Robert: Haven’t you heard? Chinese movie stars are being rounded up for tax evasion. I couldn’t do that to you, I have much bigger things planned. No, a pianist is just the thing for you, and you’ll keep your fingers, at least for this and the next book. Can’t make promises past that, you know how it is. I’ll let you into a secret. You’re going to be even more famous but that’s all I can tell you.
Clara: Since you’re in such a good mood, I wouldn’t mind trying out a boyfriend soon. No movie stars, prima donna opera singers, Formula 1 drivers though, or boofy footballers. And definitely not the creepy David-type knobhead you set my mother up with.
Robert: They’re not in the plan, for now. But don’t worry, love is on the horizon for you. You might want to brush up on your Italian.
Clara: Cool as cream cheese, Robert! Or should I say fresco come crema di formaggio. Can’t wait. Someone like my dad who looks like Antonio Banderas would be good, but a bit younger, obviously. Er…can I just say, I’m not feeling good about, you know, the girl-girl hints you’re dropping. It’s not for me. Not that there’s anything wrong with that.
Robert: Trust me, I’ll look after you. Your mother wanted a boyfriend, remember? So, I brought Simon back for her.
Clara: Yes, that was a pleasant surprise for us both. All the bits were there too; we were half expecting him to turn up with some psychological disorder, or at least some minor physical deformity to test our emotional commitment to him so you could sell more books like some authors do. We were impressed you didn’t stoop to that. You know what? You’re not as bad as Ma said you were.
Robert: She complains all the time. Unfortunately, it was too late to change her once her character passed a few chapters, so you got stuck with her as a mum. It would have been mean to kill her off even though her parenting skills are a bit rudimentary. With you I had a better idea what I wanted – I also thought you might improve her a bit; I’ve grown to like her – but don’t tell her that.
Clara: Really? Your secret’s safe with me, Robert. Actually, I’m enormously proud of her. No matter what you do to her, she gets right back up again.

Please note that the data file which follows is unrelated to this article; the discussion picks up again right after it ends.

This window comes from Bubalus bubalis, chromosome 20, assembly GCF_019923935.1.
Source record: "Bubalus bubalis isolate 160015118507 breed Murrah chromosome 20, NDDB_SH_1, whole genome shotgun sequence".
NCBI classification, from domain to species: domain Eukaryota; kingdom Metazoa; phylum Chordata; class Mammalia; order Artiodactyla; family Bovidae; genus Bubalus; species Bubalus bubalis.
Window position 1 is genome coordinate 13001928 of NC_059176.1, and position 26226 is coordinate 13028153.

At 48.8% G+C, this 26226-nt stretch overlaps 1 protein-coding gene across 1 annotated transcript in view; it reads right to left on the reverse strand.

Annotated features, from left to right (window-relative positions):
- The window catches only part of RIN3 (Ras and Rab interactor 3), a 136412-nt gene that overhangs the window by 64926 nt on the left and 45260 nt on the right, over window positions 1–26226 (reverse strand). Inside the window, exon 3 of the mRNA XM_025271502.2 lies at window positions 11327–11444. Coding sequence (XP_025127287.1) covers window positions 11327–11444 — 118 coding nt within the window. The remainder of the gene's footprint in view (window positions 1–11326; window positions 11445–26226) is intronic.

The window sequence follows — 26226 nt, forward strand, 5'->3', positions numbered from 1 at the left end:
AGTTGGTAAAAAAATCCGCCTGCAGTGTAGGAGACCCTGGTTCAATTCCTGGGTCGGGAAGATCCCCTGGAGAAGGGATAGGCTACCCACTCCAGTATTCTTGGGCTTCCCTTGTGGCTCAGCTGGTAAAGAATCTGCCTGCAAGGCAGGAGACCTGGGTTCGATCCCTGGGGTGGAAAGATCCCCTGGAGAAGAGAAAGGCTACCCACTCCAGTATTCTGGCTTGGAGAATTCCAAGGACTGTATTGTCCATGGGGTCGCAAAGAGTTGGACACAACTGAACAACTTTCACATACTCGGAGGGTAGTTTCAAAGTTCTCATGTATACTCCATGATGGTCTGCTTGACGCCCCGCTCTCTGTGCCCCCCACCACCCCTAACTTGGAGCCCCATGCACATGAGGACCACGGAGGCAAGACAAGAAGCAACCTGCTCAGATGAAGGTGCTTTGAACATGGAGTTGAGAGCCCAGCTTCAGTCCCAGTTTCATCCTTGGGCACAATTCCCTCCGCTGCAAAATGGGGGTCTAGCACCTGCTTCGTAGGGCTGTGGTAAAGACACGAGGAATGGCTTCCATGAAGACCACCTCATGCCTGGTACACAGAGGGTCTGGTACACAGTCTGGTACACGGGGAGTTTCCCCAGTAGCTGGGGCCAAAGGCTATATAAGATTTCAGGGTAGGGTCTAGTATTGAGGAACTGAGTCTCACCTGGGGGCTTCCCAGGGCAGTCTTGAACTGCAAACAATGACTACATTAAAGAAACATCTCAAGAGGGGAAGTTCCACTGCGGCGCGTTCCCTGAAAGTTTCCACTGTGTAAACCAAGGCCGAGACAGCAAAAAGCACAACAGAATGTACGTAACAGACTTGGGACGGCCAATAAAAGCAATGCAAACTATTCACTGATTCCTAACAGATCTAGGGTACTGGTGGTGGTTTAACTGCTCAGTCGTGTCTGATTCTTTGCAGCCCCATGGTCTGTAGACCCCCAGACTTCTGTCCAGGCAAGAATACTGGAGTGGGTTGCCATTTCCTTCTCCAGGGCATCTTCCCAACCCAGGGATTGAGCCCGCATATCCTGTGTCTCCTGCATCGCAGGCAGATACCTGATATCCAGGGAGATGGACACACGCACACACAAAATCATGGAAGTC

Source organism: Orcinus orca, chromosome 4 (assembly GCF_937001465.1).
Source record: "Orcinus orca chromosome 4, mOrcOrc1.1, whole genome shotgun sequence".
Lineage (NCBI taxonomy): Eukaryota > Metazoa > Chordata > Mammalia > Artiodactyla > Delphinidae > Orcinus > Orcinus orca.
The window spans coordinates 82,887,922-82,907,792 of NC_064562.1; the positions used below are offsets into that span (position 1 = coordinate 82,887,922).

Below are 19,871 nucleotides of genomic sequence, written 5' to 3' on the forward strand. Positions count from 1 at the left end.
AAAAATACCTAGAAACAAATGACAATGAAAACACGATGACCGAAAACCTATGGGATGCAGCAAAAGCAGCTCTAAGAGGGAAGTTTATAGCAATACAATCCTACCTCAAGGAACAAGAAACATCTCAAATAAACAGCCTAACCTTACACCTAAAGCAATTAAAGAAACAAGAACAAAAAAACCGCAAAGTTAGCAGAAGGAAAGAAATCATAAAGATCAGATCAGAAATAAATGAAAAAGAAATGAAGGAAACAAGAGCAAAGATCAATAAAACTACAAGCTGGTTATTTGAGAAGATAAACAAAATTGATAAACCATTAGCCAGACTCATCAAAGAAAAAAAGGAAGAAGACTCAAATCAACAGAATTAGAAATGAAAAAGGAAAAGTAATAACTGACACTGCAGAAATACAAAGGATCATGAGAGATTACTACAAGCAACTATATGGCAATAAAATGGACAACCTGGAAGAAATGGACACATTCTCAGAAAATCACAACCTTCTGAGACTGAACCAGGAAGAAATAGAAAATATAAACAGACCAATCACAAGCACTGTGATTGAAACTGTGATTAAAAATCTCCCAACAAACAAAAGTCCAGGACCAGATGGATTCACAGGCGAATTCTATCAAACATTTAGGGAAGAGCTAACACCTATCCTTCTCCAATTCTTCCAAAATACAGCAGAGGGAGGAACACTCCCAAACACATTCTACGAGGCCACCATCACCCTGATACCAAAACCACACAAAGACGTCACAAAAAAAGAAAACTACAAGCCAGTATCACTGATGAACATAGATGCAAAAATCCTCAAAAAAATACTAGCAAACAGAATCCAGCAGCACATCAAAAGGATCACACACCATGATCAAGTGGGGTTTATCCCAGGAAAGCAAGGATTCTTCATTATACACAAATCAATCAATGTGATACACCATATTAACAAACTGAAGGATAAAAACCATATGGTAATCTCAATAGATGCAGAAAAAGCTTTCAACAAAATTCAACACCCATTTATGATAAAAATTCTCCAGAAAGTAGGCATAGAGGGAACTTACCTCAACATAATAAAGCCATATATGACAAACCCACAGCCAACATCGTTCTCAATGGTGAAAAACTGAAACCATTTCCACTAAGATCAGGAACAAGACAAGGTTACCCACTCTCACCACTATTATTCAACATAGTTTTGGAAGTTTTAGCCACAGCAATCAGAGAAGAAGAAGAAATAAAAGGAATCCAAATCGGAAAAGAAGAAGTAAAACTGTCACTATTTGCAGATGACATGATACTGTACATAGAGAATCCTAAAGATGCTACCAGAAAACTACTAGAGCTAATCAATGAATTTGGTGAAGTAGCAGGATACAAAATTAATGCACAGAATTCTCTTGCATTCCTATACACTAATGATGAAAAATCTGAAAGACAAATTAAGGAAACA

Robert: Yeah, she does. I expect I need to up the ante a bit. That’s not a bad idea about the emotional commitment improving book sales, by the way. You should be a literary agent.
Clara: What’s the idea about us going to Cambodia, Robert? Ma’s been telling me about you trying to get Dad to take us there. We’ve all made it to Page 265 safely, you’re not going to have one of those dramatic surprise endings, are you?
Robert: Cambodia’s wonderful, you’ll love it. Just pack some mosquito repellent and gumboots, the monsoons are on the way. Oh, and don’t drink the water.
Clara: Ma’s petrified. She’s having nightmares about heinous desperadoes selling us into a life of sex slavery, getting ourselves blown up by landmines, or exotic bacterium devouring us from inside. Couldn’t we go to Bali instead?
Robert: Don’t you be a drama queen, too, Clara. I have enough problems with Katy. You’ll both make it to the second book in one piece, more or less. As I said, I have big plans for you.
Clara: When do we go to Australia? I’ve never seen a kangaroo.
Robert: Katy gets to live in Melbourne. At least for a while. And I promise you’ll get to see a kangaroo. Give my best to Simon and Katy when they get home and tell them to make the most of their time together.
Clara: What!

Check out my new novel,The Diary of Katy Yehonala,a great multicultural romance novel – plus an interesting life story. Katy’s a girl who follows her destiny, like we all can.

Buy a copy by visiting Shawline Publishing HERE

You can also leave your email at the bottom of the page for some great free stuff, and pre-previews of my latest books about multicultural romances. You can read a preview of The Diary of Katy Yehonala HERE

Robert Barclay Author

Robert Barclay is an Australian author of some of the best Australian crime fiction books. His new Australian multicultural novel follows the lives of Katy Yehonala and her daughter, Clara, his strong female protagonists as they confront the evils of society.